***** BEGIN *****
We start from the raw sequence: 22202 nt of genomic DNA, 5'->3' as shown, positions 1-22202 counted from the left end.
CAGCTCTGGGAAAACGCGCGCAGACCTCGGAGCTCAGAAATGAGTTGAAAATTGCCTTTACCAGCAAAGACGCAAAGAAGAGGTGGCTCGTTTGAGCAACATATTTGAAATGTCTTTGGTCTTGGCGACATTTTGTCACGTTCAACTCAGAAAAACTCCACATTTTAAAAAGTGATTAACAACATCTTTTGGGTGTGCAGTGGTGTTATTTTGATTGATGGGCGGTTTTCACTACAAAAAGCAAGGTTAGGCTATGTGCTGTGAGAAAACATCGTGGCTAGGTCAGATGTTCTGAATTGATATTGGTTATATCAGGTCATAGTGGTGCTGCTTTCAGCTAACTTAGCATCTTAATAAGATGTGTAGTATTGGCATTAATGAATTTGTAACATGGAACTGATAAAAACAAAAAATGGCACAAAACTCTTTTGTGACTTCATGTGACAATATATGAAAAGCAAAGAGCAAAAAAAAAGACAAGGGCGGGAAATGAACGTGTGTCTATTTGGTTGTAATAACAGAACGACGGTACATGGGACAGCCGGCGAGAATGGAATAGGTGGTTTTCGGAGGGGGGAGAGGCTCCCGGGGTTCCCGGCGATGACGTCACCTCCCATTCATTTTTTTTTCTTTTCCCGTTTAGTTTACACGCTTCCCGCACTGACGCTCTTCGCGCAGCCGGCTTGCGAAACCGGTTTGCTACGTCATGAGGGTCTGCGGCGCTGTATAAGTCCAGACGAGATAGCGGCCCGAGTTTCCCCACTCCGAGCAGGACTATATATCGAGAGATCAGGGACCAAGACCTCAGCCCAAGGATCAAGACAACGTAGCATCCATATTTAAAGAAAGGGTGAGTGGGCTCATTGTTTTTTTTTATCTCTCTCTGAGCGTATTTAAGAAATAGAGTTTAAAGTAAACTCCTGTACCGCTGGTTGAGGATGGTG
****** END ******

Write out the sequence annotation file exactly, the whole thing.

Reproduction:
We start from the raw sequence: 22202 nt of genomic DNA, 5'->3' as shown, positions 1-22202 counted from the left end.
CAGCTCTGGGAAAACGCGCGCAGACCTCGGAGCTCAGAAATGAGTTGAAAATTGCCTTTACCAGCAAAGACGCAAAGAAGAGGTGGCTCGTTTGAGCAACATATTTGAAATGTCTTTGGTCTTGGCGACATTTTGTCACGTTCAACTCAGAAAAACTCCACATTTTAAAAAGTGATTAACAACATCTTTTGGGTGTGCAGTGGTGTTATTTTGATTGATGGGCGGTTTTCACTACAAAAAGCAAGGTTAGGCTATGTGCTGTGAGAAAACATCGTGGCTAGGTCAGATGTTCTGAATTGATATTGGTTATATCAGGTCATAGTGGTGCTGCTTTCAGCTAACTTAGCATCTTAATAAGATGTGTAGTATTGGCATTAATGAATTTGTAACATGGAACTGATAAAAACAAAAAATGGCACAAAACTCTTTTGTGACTTCATGTGACAATATATGAAAAGCAAAGAGCAAAAAAAAAGACAAGGGCGGGAAATGAACGTGTGTCTATTTGGTTGTAATAACAGAACGACGGTACATGGGACAGCCGGCGAGAATGGAATAGGTGGTTTTCGGAGGGGGGAGAGGCTCCCGGGGTTCCCGGCGATGACGTCACCTCCCATTCATTTTTTTTTCTTTTCCCGTTTAGTTTACACGCTTCCCGCACTGACGCTCTTCGCGCAGCCGGCTTGCGAAACCGGTTTGCTACGTCATGAGGGTCTGCGGCGCTGTATAAGTCCAGACGAGATAGCGGCCCGAGTTTCCCCACTCCGAGCAGGACTATATATCGAGAGATCAGGGACCAAGACCTCAGCCCAAGGATCAAGACAACGTAGCATCCATATTTAAAGAAAGGGTGAGTGGGCTCATTGTTTTTTTTTATCTCTCTCTGAGCGTATTTAAGAAATAGAGTTTAAAGTAAACTCCTGTACCGCTGGTTGAGGATGGTG